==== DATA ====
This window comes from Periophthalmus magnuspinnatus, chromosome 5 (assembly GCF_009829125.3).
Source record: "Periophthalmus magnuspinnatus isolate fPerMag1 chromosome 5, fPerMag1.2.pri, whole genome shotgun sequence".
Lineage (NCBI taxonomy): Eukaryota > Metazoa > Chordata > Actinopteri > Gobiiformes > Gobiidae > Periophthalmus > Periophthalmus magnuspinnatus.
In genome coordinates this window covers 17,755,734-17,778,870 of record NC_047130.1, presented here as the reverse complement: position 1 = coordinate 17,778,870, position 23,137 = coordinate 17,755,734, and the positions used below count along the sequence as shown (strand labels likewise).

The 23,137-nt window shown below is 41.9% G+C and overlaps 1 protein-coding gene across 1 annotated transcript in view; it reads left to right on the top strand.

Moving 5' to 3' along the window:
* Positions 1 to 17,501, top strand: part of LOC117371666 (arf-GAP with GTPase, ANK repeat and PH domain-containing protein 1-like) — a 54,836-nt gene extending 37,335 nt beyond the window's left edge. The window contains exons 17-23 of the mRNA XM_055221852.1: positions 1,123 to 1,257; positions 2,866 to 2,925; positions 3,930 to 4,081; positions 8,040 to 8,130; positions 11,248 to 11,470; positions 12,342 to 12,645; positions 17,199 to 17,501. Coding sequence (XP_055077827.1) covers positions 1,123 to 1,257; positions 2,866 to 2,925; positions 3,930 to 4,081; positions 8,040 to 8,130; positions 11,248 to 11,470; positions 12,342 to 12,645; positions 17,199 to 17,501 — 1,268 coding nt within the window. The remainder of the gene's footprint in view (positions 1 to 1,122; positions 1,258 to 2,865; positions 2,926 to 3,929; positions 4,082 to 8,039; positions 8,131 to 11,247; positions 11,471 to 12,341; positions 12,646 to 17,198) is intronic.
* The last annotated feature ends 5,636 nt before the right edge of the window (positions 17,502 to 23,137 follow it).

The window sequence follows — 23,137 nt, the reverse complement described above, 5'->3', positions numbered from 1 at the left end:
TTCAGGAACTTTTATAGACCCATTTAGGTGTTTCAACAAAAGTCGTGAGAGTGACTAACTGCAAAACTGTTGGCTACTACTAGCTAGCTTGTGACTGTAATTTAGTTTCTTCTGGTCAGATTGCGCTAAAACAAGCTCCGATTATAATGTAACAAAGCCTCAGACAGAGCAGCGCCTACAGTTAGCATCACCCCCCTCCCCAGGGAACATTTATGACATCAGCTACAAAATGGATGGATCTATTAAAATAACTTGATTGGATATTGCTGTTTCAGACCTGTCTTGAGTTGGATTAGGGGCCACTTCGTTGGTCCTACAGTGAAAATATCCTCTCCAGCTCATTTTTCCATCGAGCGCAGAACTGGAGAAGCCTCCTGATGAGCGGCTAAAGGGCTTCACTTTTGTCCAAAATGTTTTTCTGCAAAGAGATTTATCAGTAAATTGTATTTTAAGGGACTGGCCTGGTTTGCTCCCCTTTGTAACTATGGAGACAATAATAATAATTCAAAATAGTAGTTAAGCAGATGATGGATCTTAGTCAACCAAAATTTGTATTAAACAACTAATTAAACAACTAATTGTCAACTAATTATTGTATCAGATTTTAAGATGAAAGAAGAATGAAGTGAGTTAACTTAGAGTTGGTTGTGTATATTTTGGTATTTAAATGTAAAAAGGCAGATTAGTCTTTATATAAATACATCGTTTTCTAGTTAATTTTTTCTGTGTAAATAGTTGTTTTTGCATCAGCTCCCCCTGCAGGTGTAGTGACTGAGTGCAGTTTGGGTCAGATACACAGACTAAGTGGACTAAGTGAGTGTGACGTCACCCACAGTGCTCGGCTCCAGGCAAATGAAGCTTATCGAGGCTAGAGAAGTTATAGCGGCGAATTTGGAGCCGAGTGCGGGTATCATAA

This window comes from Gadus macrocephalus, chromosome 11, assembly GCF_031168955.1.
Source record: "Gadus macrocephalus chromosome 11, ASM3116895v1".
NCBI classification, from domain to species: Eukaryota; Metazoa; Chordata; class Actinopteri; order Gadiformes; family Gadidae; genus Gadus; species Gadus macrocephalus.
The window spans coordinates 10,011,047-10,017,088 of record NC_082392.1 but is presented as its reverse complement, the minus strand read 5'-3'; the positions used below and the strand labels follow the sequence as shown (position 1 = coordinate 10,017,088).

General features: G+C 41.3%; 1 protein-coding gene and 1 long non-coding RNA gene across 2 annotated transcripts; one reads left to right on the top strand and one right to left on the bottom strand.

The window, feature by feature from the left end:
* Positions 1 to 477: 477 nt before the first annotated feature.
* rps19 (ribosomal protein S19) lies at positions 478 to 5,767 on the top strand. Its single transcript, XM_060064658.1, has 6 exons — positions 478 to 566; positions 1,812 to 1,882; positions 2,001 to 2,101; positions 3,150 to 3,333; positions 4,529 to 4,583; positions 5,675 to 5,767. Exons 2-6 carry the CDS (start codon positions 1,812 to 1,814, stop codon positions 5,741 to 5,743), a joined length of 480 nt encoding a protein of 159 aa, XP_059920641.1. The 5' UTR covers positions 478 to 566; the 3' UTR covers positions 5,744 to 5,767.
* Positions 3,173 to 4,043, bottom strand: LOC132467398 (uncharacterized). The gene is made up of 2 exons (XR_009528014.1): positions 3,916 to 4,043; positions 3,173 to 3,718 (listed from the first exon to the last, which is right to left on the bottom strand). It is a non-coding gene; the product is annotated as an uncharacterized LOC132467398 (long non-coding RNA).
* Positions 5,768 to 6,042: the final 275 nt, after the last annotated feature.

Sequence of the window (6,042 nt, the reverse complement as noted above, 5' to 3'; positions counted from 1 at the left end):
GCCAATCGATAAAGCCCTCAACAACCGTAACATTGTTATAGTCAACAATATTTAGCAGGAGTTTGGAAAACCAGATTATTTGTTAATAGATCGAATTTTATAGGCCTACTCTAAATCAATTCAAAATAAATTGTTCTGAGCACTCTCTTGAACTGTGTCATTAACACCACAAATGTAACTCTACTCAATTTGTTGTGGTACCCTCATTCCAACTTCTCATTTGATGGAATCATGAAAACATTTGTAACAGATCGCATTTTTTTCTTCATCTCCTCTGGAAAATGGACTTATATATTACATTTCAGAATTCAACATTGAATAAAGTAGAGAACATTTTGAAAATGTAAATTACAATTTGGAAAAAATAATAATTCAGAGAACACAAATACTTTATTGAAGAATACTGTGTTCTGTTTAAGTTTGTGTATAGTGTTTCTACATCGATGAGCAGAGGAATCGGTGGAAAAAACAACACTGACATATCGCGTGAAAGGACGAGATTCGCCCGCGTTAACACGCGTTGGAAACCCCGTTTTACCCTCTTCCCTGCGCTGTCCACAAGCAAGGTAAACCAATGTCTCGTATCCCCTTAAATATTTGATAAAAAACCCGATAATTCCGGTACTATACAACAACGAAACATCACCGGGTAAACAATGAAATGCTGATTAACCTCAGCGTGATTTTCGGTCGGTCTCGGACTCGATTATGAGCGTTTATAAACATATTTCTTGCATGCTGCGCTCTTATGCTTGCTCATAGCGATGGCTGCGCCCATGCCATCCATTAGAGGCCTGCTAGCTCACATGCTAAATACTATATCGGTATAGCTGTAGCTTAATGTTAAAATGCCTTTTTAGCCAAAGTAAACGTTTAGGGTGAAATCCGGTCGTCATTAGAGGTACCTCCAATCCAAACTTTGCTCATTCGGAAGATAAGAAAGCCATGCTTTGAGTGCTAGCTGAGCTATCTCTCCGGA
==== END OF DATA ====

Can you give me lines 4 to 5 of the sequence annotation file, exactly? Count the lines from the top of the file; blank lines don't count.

In genome coordinates this window covers 17,755,734-17,778,870 of record NC_047130.1, presented here as the reverse complement: position 1 = coordinate 17,778,870, position 23,137 = coordinate 17,755,734, and the positions used below count along the sequence as shown (strand labels likewise).

The 23,137-nt window shown below is 41.9% G+C and overlaps 1 protein-coding gene across 1 annotated transcript in view; it reads left to right on the top strand.